Hewlett Packard on Wednesday unveiled a smattering of new products in advance of next week's Consumer Electronics Show, including desktop PCs, displays and a docking station that doubles as a monitor.
Leading the charge is the Omni 27, an all-in-one PC that HP is positioning as ideal for view digital photos and videos. It features a 27-inch 1080p flat panel display, multi-core processors, an HDMI port and up to two terabytes of storage. HP Magic Canvas software, which allows the desktop to scroll horizontally, is also included.
HP envisions users wanting to edit their digital content, and its HP LinkUp software enables users to plug in a notebook PC and do this on the Omni 27's display. Rounding out the feature set is a mechanism that makes it possible to tilt the display up to 25 degrees.
HP's Omni 27 will go on sale in the U.S. on Jan. 8 and is priced starting at $1,119.
Keenan Thompson, a PC analyst with at Gap Intelligence, a San Diego-based research firm, says all-in-one PCs represent a profitable opportunity for PC makers in an otherwise mature market.
All-in-ones are especially important for HP, which leads the overall global PC market but trails both Apple and Lenovo in this segment, according to Thompson.
"All-in-one PCs are cannibalizing sales of traditional desktops, and HP wants to make sure if it is going to lose sales of tower desktops that it will gain those unit shipments back in the form of AIOs," he said.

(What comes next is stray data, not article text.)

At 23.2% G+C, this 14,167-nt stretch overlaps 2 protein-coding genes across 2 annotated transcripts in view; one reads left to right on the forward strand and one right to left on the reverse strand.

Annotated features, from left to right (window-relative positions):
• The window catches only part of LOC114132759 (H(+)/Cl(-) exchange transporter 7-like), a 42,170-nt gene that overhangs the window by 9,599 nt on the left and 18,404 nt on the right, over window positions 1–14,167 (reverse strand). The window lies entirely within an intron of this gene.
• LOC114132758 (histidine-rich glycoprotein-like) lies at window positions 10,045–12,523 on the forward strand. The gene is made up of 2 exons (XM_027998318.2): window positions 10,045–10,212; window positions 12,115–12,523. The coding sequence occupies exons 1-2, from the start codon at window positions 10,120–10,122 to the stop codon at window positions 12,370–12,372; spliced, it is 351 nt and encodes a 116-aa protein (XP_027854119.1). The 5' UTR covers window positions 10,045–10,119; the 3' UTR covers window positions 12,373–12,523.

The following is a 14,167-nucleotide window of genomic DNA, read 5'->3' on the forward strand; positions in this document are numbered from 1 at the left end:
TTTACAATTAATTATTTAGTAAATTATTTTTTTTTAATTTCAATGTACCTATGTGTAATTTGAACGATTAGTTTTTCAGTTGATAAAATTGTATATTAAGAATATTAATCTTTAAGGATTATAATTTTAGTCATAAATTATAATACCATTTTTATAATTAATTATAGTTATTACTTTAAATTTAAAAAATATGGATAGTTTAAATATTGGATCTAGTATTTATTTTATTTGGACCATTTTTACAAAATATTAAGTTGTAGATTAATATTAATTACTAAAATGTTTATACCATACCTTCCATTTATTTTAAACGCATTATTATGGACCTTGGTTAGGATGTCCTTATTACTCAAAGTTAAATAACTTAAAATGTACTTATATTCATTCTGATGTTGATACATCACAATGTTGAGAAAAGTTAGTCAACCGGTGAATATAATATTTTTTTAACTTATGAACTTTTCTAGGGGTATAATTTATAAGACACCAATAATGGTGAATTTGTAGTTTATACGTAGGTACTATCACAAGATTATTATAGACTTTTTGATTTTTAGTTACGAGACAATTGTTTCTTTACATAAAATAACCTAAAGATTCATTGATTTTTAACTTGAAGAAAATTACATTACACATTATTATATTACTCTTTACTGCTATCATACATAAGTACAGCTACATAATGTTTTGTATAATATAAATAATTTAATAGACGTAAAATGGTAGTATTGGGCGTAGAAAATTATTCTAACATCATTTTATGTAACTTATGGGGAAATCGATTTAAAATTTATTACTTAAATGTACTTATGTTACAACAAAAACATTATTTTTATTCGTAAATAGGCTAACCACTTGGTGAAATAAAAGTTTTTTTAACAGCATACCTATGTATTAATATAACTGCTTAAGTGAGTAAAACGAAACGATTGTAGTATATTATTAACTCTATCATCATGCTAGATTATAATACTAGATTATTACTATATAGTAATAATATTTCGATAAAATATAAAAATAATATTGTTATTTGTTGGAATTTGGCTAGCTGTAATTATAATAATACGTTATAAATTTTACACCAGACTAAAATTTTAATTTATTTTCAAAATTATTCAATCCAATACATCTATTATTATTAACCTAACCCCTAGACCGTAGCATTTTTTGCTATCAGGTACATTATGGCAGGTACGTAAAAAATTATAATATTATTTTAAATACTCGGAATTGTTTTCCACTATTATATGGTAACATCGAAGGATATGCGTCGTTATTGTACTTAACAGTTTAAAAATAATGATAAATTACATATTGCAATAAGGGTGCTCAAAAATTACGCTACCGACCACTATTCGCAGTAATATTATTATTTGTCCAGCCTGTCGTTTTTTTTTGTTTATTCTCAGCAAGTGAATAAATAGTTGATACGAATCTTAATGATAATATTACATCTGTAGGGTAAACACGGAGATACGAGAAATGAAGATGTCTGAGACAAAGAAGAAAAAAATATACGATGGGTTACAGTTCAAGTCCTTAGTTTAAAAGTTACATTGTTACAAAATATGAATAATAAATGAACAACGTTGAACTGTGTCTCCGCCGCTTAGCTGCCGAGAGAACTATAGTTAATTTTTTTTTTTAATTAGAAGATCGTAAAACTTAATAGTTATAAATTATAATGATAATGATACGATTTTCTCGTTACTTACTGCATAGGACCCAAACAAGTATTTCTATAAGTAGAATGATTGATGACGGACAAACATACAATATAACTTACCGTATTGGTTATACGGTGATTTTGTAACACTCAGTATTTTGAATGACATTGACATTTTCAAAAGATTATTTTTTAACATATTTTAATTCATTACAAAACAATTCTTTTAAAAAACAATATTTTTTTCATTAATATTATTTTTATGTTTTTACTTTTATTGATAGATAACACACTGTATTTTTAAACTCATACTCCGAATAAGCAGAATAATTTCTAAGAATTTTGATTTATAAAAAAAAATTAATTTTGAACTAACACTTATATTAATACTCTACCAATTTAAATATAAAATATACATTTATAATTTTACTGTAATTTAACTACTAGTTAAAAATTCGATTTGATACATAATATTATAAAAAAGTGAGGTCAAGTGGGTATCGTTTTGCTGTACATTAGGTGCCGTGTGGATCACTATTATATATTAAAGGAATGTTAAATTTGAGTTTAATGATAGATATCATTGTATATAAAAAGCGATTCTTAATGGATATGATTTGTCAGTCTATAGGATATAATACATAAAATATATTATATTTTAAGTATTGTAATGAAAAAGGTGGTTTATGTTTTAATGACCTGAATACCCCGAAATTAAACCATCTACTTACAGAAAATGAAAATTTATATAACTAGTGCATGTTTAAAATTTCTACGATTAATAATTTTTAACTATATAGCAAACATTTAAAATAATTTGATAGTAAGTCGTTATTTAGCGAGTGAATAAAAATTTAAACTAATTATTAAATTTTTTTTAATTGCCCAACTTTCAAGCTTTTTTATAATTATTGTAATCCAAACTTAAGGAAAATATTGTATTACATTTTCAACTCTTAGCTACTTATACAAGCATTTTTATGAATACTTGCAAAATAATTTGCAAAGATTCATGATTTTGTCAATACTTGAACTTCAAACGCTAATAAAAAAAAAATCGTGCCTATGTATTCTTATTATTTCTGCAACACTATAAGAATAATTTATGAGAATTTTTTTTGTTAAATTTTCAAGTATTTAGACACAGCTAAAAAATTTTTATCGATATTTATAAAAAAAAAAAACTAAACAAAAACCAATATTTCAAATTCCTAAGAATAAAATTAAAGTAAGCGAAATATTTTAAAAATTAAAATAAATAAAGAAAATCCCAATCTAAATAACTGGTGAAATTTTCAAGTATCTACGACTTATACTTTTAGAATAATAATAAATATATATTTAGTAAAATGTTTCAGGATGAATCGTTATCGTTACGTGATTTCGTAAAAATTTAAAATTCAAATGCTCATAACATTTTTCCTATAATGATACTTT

Another new PC making its debut at CES is the Pavilion HPE h9 Phoenix, a high end machine that's aimed at gamers and content creators. It can hold up to 16 GB of DDR3 memory and supports discrete graphics cards up to 250W. Customers can also opt for a liquid cooling system that keeps the system running while handling labor intensive workloads.
The Pavilion HPE h9 Phoenix will go on sale in the U.S. on Jan. 8 and is priced starting at $1,149.99.
On the business side, the new HP Compaq L2311c combines a 23-inch monitor with a notebook docking station, allowing mobile users to plug into a larger display while in the office or working from home. It features a high definition LED LCD display and integrated Ethernet and USB 2.0 and 3.0 ports.
The HP Compaq L2311c also comes with a built-in 720p Webcam and HP's Smart AC Technology, which serves as both a notebook power supply and a charging station. It's priced starting at $319 and is expected to be available in February.
Rounding out HP's CES product launch are the LV1911 and LV2011 LED LCD monitors, which measure 18.5 and 20 inches respectively and come with VGA inputs, 3,000,000:1 dynamic contrast ratio and 5 millisecond response time. The LV2011 is priced at $135 and will be available in February, while the LV1911 is priced at $125 and will be available in March.
This is a much quieter CES for HP than last year's event, when the company unveiled more than a dozen new PCs, notebooks and thin clients. But HP certainly isn’t alone in this regard; Dell is scaling down its CES presence this year, and Sony isn't expected to have any major announcements.
Part of this lack of fanfare has to do with timing -- PC makers are being limited in their announcements by embargoes by Intel and Microsoft, notes Deron Kershaw, a notebook analyst at Gap Intelligence.